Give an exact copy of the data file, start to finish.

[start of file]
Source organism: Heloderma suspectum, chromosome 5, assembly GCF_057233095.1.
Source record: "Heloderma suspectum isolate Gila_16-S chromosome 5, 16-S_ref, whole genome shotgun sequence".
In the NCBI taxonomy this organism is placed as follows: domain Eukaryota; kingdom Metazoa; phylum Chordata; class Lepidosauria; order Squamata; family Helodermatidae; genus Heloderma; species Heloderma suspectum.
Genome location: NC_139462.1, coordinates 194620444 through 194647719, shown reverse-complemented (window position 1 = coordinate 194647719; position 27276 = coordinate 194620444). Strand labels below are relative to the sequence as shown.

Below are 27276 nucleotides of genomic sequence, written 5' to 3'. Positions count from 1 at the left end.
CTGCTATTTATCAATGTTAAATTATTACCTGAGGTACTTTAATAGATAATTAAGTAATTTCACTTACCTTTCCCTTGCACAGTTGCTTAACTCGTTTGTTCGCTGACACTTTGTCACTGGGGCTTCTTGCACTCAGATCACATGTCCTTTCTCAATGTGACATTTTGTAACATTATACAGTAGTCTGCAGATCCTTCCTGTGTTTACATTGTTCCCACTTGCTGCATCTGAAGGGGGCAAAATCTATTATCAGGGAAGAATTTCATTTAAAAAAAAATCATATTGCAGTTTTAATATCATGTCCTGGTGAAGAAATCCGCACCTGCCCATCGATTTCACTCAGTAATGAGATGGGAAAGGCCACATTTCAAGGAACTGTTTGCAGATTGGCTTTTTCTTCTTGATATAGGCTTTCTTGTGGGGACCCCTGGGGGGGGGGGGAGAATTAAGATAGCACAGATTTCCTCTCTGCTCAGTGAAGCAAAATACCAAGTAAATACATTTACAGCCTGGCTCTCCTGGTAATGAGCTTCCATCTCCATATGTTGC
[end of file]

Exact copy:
Source organism: Heloderma suspectum, chromosome 5, assembly GCF_057233095.1.
Source record: "Heloderma suspectum isolate Gila_16-S chromosome 5, 16-S_ref, whole genome shotgun sequence".
In the NCBI taxonomy this organism is placed as follows: domain Eukaryota; kingdom Metazoa; phylum Chordata; class Lepidosauria; order Squamata; family Helodermatidae; genus Heloderma; species Heloderma suspectum.
Genome location: NC_139462.1, coordinates 194620444 through 194647719, shown reverse-complemented (window position 1 = coordinate 194647719; position 27276 = coordinate 194620444). Strand labels below are relative to the sequence as shown.

Below are 27276 nucleotides of genomic sequence, written 5' to 3'. Positions count from 1 at the left end.
CTGCTATTTATCAATGTTAAATTATTACCTGAGGTACTTTAATAGATAATTAAGTAATTTCACTTACCTTTCCCTTGCACAGTTGCTTAACTCGTTTGTTCGCTGACACTTTGTCACTGGGGCTTCTTGCACTCAGATCACATGTCCTTTCTCAATGTGACATTTTGTAACATTATACAGTAGTCTGCAGATCCTTCCTGTGTTTACATTGTTCCCACTTGCTGCATCTGAAGGGGGCAAAATCTATTATCAGGGAAGAATTTCATTTAAAAAAAAATCATATTGCAGTTTTAATATCATGTCCTGGTGAAGAAATCCGCACCTGCCCATCGATTTCACTCAGTAATGAGATGGGAAAGGCCACATTTCAAGGAACTGTTTGCAGATTGGCTTTTTCTTCTTGATATAGGCTTTCTTGTGGGGACCCCTGGGGGGGGGGGGAGAATTAAGATAGCACAGATTTCCTCTCTGCTCAGTGAAGCAAAATACCAAGTAAATACATTTACAGCCTGGCTCTCCTGGTAATGAGCTTCCATCTCCATATGTTGC